Christian W. Howell contributed to this column.
Dr. Benjamin Curchill, superintendent of the Carlsbad Unified School District, has a preternatural calmness to his demeanor.
Our conversation for this column was the first time I’ve talked to him. Upon reflection, there is something eerily wonderful about his bedside manner.
If you consider the tenure he has had, that will explain the “eerily wonderful.” Only four years into a tenure of one of Southern California’s unique school districts, half of his term has been defined by a once-in-a-century tribulation of biblical proportions — a pandemic that has taken millions of lives and is now in its second and third permeations with the delta and lambda variants.
However, there is a particular terror when it comes to school-aged children that are surviving the psychological, emotional and very real threat to their lives with a virus that is becoming more ruthless, if not desperate, as it goes along. But, as they say, the school must go on.
Churchill displays an authentic joy and a clear mindset on priorities — from focusing on the community, running a school district or his own blessed position as a husband and father of two daughters.
This past Monday, with my own teenager entering Sage Creek High School’s STEAM (Science, Technology, Engineering, Arts, Mathematics) program from Tri-City Christian Middle School, I received a robocall from Churchill, who sounds, yes, eerily wonderful. Or, at least, fearlessly delighted.
The message, at the outset of the school district’s opening, speaks of health, safety, excitement and an award-winning school district… all without missing a beat.
According to the Carlsbad Chamber of Commerce, the city’s top employers are Viasat (1), ThermoFischer Scientific (2), Legoland (3) and Carlsbad Unified School District (4).
In a business community that also includes such international brands as CoCos Bakery, Rubio’s Restaurants, Jenny Craig, Callaway and Taylormade Golf, that is saying something.
Carlsbad’s Unified School District oversees 16 schools including nine elementary, three middle schools and two high schools, with a total enrollment of 11,481 students in 2019 and 2020.
When I tell Churchill of Carlsbad Unified School District’s ranking, he is enthusiastic.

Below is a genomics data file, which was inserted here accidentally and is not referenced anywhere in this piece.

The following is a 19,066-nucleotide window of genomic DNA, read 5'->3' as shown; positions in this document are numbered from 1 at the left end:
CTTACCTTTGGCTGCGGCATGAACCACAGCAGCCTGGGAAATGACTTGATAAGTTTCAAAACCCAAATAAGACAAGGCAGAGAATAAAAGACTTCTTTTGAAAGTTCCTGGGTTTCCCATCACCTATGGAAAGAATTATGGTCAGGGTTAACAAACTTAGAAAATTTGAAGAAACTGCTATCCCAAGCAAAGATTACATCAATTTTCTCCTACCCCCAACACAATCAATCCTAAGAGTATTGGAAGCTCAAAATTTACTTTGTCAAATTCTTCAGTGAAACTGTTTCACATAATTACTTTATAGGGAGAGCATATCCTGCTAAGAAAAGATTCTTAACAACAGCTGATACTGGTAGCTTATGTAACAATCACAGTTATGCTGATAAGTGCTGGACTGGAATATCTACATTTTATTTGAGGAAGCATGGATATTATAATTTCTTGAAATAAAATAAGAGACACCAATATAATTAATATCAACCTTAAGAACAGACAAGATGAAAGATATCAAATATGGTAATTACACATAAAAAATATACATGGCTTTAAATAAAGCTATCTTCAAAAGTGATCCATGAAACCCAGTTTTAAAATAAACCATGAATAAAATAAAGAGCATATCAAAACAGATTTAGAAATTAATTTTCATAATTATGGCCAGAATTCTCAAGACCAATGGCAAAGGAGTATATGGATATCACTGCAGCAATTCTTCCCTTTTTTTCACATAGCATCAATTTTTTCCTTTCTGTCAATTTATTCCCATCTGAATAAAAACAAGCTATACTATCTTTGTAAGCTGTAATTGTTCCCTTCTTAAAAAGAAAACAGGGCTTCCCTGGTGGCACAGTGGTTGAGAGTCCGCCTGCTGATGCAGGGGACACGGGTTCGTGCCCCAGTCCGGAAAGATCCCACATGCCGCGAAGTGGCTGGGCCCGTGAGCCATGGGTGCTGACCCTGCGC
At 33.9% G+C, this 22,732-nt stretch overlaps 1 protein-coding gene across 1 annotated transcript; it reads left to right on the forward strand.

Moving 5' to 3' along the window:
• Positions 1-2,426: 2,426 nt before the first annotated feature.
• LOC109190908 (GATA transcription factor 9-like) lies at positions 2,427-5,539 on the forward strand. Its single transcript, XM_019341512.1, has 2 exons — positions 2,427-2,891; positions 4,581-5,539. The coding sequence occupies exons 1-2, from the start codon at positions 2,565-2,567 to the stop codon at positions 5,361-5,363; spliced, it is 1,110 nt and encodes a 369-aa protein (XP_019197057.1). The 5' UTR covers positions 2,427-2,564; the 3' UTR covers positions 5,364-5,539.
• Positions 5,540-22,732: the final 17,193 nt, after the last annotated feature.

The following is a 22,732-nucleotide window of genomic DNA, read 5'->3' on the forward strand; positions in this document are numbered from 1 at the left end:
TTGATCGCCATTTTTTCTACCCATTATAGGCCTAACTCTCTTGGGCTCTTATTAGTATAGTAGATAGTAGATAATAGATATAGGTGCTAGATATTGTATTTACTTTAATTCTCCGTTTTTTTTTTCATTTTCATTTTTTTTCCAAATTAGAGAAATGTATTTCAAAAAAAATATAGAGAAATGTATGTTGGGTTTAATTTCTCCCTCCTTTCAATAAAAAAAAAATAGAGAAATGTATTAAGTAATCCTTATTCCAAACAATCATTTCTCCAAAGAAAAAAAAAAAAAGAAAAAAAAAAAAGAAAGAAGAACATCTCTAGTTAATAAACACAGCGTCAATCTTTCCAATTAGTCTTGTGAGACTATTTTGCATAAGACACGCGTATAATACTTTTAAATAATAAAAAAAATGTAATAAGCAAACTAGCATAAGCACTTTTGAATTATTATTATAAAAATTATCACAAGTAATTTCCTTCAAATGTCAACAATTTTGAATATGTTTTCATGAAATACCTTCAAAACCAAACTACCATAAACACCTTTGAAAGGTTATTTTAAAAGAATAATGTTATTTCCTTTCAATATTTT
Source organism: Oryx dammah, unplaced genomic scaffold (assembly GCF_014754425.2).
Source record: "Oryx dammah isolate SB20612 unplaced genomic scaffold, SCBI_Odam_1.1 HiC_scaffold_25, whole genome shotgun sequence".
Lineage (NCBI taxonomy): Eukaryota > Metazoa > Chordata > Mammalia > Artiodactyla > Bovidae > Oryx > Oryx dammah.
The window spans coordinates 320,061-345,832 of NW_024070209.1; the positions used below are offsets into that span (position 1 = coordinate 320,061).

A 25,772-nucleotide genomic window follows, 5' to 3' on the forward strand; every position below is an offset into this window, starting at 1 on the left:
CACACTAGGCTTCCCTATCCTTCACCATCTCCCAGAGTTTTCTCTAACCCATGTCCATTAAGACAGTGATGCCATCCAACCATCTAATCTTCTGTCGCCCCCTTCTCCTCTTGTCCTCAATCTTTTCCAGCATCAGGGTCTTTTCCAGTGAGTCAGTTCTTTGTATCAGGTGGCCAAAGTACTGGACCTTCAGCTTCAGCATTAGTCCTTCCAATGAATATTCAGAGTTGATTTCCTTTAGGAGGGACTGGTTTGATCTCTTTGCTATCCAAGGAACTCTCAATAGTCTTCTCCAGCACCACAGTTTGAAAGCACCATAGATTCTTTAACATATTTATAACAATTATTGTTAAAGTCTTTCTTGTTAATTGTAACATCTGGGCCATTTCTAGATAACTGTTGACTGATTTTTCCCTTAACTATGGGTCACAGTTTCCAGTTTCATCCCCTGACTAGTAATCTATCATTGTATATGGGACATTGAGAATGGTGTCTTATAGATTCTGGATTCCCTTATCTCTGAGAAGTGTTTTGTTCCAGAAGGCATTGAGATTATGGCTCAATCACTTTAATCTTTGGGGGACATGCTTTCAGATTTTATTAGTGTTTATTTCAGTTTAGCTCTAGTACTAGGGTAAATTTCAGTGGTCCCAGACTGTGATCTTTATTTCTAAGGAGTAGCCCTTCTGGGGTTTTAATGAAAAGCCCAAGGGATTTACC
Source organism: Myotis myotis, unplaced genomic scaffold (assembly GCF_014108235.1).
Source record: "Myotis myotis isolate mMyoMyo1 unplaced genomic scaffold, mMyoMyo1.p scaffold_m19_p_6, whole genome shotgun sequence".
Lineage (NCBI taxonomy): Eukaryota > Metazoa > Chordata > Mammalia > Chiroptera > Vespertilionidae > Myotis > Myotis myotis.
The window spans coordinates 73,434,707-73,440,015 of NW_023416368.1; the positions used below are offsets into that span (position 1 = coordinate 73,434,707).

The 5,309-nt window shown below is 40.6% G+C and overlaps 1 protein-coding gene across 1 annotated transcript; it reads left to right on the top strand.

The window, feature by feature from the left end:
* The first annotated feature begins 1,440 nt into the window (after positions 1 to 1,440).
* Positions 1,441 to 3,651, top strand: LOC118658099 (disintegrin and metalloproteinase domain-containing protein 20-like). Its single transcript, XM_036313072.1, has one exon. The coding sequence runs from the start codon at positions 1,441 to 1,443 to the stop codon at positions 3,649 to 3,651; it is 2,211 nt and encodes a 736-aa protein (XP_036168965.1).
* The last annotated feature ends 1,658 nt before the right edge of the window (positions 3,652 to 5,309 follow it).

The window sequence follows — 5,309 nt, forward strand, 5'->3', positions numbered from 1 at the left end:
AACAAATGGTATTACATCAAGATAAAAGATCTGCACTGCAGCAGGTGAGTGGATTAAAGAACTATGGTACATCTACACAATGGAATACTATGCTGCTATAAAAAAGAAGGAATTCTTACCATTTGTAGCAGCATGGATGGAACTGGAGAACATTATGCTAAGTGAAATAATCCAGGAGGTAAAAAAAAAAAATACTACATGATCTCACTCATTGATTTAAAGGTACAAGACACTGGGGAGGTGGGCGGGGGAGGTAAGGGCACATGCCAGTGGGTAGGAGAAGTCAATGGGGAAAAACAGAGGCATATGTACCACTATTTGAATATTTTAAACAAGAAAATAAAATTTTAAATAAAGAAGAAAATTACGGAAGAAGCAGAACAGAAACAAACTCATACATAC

“We are number the No. 1 employer,” Churchill said. “We are the best!”
It’s not a boastful claim, but rather one with infectious zeal, promising confidence and spirit unbowed by the confluence of parents, teachers, city workers, vaccinations, unvaccinated, remote studying, graduations, resuming sports schedules that might drive a sane school administrator stark-raving mad.
Or, at least inflict with a migraine headache. Churchill talks to me of the community, teachers’ dedication and the board of trustees’ steadfastness.
Churchill comes with a background as an English Second Language (ESL) teacher in China for six years. He was recognized as the 2019 Innovative Superintendent by the Classroom of the Future Foundation.
“Teamwork and collective work is rewarded when students work in teams or projects,” Churchill says about the similarities between education systems in China and the U.S.
When my son asks him if he can sit on the board for his rocket launching club, Churchill responds with characteristic enthusiasm, “Yes, sir! I can do that.”
In 2018, Measure HH, was approved by 55% of voters, authorize the Carlsbad Unified School District to issue $265M in bonds to fund capital improvements. The bottom line for the average “Carlsbad Joe” property owner — increase to property taxes with the bill on the average home in the district increasing to approximately $200 a year.
What has that bought us? Well, in the age of viruses and international pandemics, $85 million has been spent on six of the school district’s campuses including Sage Creek, Calavera, Buena Vista, Aviara, Carlsbad HS, Oaks schools. Phase two will include Aviara, Buena Vista, Jefferson and Valley.
See? Eerily wonderful. Fearlessly delighted.
Patrick A. Howell is an award-winning banker, entrepreneur, and writer. Howell’s integrated book of poetry design, “Yes, We Be,” debuted at the Los Angeles Festival of Books. His book “Dispatches from the Vanguard: The Global International African Arts Movement” was published in 2020.
Christian W. Howell is a Sage Creek High School honors English student. Poetry from his book, “13 Things I Love,” has been reviewed by Quincy Troupe and he has asked poet Nikki Giovanni, “What inspires you to write poetry?” Christian’s memoir, “The Memoir of an 11-Year-Old,” describes meeting Barack Obama, hearing Bill Clinton speak and his aspirations as an intergalactic space miner.